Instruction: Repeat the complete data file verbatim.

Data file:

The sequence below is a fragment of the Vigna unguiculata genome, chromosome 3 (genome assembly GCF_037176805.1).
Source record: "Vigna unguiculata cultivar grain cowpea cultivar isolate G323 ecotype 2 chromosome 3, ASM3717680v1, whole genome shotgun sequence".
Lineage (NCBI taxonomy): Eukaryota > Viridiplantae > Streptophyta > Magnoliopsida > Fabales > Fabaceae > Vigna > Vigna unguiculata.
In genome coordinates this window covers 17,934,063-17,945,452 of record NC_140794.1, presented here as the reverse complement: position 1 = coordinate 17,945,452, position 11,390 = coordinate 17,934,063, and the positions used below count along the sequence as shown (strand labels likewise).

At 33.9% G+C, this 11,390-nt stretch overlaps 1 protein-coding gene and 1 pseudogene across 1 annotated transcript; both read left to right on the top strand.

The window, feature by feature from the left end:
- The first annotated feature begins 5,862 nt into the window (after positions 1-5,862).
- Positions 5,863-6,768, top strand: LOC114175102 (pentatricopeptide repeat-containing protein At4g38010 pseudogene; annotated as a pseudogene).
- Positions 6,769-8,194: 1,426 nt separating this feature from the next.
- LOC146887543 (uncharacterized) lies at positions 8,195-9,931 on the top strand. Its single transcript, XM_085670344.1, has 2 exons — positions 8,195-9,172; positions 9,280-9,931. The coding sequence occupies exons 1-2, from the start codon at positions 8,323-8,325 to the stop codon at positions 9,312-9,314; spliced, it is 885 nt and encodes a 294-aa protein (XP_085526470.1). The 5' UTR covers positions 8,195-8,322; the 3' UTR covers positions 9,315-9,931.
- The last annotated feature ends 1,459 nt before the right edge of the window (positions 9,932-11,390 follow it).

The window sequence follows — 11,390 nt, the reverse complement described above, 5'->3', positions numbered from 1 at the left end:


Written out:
The sequence below is a fragment of the Vigna unguiculata genome, chromosome 3 (genome assembly GCF_037176805.1).
Source record: "Vigna unguiculata cultivar grain cowpea cultivar isolate G323 ecotype 2 chromosome 3, ASM3717680v1, whole genome shotgun sequence".
Lineage (NCBI taxonomy): Eukaryota > Viridiplantae > Streptophyta > Magnoliopsida > Fabales > Fabaceae > Vigna > Vigna unguiculata.
In genome coordinates this window covers 17,934,063-17,945,452 of record NC_140794.1, presented here as the reverse complement: position 1 = coordinate 17,945,452, position 11,390 = coordinate 17,934,063, and the positions used below count along the sequence as shown (strand labels likewise).

At 33.9% G+C, this 11,390-nt stretch overlaps 1 protein-coding gene and 1 pseudogene across 1 annotated transcript; both read left to right on the top strand.

The window, feature by feature from the left end:
- The first annotated feature begins 5,862 nt into the window (after positions 1-5,862).
- Positions 5,863-6,768, top strand: LOC114175102 (pentatricopeptide repeat-containing protein At4g38010 pseudogene; annotated as a pseudogene).
- Positions 6,769-8,194: 1,426 nt separating this feature from the next.
- LOC146887543 (uncharacterized) lies at positions 8,195-9,931 on the top strand. Its single transcript, XM_085670344.1, has 2 exons — positions 8,195-9,172; positions 9,280-9,931. The coding sequence occupies exons 1-2, from the start codon at positions 8,323-8,325 to the stop codon at positions 9,312-9,314; spliced, it is 885 nt and encodes a 294-aa protein (XP_085526470.1). The 5' UTR covers positions 8,195-8,322; the 3' UTR covers positions 9,315-9,931.
- The last annotated feature ends 1,459 nt before the right edge of the window (positions 9,932-11,390 follow it).

The window sequence follows — 11,390 nt, the reverse complement described above, 5'->3', positions numbered from 1 at the left end: